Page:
Six tonnes of fresh food delivered to flood-affected residents in Logan

FLOOD-affected residents in Logan and Beenleigh have received six tonnes of fresh food thanks to a group of hard-working volunteers and a Queensland Government funding initiative designed to help people survive homelessness with dignity.

SecondBite, a food rescue service that redistributes surplus fresh food to community organisations, received a $310,000 funding boost from the first round of the Palaszczuk Government’s Dignity First Fund to expand their operations with two new vehicles.

Visiting the SecondBite warehouse yesterday, Member for Lytton Joan Pease thanked the organisation for their flood relief efforts.


“The work that SecondBite does every day makes such a huge difference to vulnerable Queenslanders, but when disasters strike, it becomes so clear just how valuable volunteers are to our community,” Ms Pease said.

“The recent floods in southeast Queensland have meant that many people have been displaced from their homes, and fresh food has been difficult to obtain in some places.

“But thanks to SecondBite volunteers, people in flood damaged locations like Logan and Beenleigh have been able to access six tonnes of fresh food that would otherwise have been wasted.”

SecondBite CEO Jim Mullan said Dignity First funding has already had a big impact on SecondBite’s ability to help more Queenslanders who are disadvantaged and vulnerable, including those experiencing homelessness.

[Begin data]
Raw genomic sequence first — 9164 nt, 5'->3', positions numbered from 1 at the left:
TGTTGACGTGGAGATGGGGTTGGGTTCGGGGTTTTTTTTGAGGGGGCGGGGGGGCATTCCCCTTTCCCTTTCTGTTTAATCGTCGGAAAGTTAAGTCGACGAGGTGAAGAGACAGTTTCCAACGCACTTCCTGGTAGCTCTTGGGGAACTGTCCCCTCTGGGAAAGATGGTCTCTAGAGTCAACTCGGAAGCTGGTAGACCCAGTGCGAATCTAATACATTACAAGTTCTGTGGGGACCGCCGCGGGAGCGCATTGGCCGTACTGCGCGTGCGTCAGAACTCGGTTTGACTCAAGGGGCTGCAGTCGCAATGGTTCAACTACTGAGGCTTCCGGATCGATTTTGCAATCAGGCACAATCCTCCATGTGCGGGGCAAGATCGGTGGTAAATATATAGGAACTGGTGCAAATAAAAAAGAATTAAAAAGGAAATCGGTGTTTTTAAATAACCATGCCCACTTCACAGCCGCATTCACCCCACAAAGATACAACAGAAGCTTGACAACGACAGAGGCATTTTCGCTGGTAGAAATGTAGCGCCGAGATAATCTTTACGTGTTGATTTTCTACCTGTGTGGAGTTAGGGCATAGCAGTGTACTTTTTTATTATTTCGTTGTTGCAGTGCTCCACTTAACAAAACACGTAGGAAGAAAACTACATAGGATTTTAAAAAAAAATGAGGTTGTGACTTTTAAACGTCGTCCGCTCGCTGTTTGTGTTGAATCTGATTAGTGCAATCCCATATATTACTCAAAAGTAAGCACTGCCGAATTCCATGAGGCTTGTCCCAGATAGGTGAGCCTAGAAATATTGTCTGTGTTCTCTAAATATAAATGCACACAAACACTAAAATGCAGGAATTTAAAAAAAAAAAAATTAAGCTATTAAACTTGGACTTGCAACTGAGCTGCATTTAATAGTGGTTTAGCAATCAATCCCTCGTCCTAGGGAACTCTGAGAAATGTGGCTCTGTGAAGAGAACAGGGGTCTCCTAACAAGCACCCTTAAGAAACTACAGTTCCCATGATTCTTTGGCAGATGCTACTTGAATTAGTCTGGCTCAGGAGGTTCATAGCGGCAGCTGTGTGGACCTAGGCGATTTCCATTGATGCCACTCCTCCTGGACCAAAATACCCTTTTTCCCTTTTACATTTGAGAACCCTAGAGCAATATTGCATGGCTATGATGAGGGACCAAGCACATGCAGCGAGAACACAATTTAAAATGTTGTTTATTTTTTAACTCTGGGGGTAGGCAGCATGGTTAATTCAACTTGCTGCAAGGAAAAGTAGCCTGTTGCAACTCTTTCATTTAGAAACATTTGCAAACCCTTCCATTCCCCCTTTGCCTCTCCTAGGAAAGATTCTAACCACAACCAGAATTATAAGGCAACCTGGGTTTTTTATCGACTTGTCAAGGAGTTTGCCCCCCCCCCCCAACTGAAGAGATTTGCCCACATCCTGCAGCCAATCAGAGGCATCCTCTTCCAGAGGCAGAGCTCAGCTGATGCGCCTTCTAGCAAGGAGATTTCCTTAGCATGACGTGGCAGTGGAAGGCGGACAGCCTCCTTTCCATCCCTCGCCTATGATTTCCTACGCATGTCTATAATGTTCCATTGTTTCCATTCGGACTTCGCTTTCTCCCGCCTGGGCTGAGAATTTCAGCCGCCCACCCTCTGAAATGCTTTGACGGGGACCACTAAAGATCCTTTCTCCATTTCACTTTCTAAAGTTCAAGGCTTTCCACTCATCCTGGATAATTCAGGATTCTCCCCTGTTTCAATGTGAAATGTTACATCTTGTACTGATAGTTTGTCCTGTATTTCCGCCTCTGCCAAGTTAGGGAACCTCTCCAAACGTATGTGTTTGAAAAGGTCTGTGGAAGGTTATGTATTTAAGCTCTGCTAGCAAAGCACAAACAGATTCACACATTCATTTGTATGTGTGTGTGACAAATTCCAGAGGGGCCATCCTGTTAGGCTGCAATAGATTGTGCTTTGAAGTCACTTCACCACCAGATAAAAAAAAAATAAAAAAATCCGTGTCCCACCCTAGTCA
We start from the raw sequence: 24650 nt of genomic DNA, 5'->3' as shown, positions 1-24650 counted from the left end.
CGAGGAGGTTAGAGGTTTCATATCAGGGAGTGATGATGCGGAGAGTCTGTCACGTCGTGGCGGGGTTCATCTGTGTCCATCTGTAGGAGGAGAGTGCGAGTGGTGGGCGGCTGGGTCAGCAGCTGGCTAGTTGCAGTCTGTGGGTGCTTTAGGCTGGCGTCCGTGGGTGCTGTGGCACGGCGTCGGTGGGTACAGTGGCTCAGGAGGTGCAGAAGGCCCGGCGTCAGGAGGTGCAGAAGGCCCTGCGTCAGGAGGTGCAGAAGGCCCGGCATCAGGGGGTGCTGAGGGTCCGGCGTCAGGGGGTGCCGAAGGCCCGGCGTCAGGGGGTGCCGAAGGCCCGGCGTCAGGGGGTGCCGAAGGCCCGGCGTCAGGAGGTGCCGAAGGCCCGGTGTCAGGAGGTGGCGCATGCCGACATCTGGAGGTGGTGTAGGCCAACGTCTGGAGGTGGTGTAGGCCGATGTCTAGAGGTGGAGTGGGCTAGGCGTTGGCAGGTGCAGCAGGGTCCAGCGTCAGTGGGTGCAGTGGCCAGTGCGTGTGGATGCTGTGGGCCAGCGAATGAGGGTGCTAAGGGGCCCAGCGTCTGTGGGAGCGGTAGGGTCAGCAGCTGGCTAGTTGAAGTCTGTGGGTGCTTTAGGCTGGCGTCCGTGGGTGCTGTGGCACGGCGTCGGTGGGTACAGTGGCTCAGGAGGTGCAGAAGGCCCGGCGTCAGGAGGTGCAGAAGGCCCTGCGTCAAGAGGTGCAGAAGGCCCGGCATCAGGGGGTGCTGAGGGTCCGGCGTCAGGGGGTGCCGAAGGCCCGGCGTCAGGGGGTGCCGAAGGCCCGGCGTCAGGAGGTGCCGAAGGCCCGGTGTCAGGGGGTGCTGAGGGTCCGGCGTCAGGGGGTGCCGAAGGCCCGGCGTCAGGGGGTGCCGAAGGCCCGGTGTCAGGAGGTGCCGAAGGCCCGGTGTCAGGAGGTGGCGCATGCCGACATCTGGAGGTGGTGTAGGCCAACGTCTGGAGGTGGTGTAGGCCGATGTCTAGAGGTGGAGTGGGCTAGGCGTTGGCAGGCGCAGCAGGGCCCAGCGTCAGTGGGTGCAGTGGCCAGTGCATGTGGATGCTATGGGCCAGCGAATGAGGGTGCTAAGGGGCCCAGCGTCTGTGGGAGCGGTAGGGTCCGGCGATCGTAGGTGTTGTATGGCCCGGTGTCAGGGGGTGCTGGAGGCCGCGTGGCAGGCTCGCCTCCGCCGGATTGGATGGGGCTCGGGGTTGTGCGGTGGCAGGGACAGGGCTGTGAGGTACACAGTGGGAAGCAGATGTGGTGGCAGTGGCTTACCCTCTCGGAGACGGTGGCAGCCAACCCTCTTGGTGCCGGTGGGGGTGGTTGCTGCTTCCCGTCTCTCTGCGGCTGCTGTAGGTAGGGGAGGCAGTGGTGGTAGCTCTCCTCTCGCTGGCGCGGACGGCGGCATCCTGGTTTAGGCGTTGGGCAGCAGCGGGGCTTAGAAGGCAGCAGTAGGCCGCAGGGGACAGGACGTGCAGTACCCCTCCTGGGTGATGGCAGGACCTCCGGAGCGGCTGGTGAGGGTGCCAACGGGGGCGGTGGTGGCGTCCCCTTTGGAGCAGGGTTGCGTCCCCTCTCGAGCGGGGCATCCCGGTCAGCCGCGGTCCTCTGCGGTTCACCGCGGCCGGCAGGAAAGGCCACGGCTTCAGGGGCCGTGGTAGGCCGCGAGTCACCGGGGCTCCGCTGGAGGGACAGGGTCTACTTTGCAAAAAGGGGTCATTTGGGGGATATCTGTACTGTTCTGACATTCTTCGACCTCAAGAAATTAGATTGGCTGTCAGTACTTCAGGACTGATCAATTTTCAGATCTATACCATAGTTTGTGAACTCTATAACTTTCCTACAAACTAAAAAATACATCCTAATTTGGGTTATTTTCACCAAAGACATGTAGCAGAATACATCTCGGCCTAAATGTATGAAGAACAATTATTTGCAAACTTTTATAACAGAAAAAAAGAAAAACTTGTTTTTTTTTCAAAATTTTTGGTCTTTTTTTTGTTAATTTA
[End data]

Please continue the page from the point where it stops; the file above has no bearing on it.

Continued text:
“The new 8 pallet truck has enabled some large-scale food donations,” Mr Mullan said.

“In just one month the new truck has rescued enough fresh produce to provide the equivalent of an additional 130,000 nutritious meals for Queenslanders in need.

“The impact of more rescued and redistributed food is immediate and profound.

“We are delighted that this Queensland Government funding has helped us scale our food relief operations so quickly.”

Minister for Housing and Public Works Mick de Brenni said a second new vehicle funded through Dignity First, a 4 pallet food collection van received this week, would be put to work immediately, with plans to expand operations into regional and rural Queensland.

“SecondBite have already been able to receive bulk farm gate donations with their new truck,” Mr de Brenni said.

“In the next few weeks, fifteen new retail stores will be added to SecondBite’s food donor network with collections commencing at all these new stores within two months.”

Another Dignity First recipient, Orange Sky Laundry, has been providing laundry services in Mackay, the Whitsundays, and now Rockhampton.

“Dignity First funding isn’t a lot of money, but the impact it’s having on affected communities is huge,” Mr de Brenni said.

“It goes to show how much Queenslanders can do with some good ideas, a little bit of money, and a lot of heart.”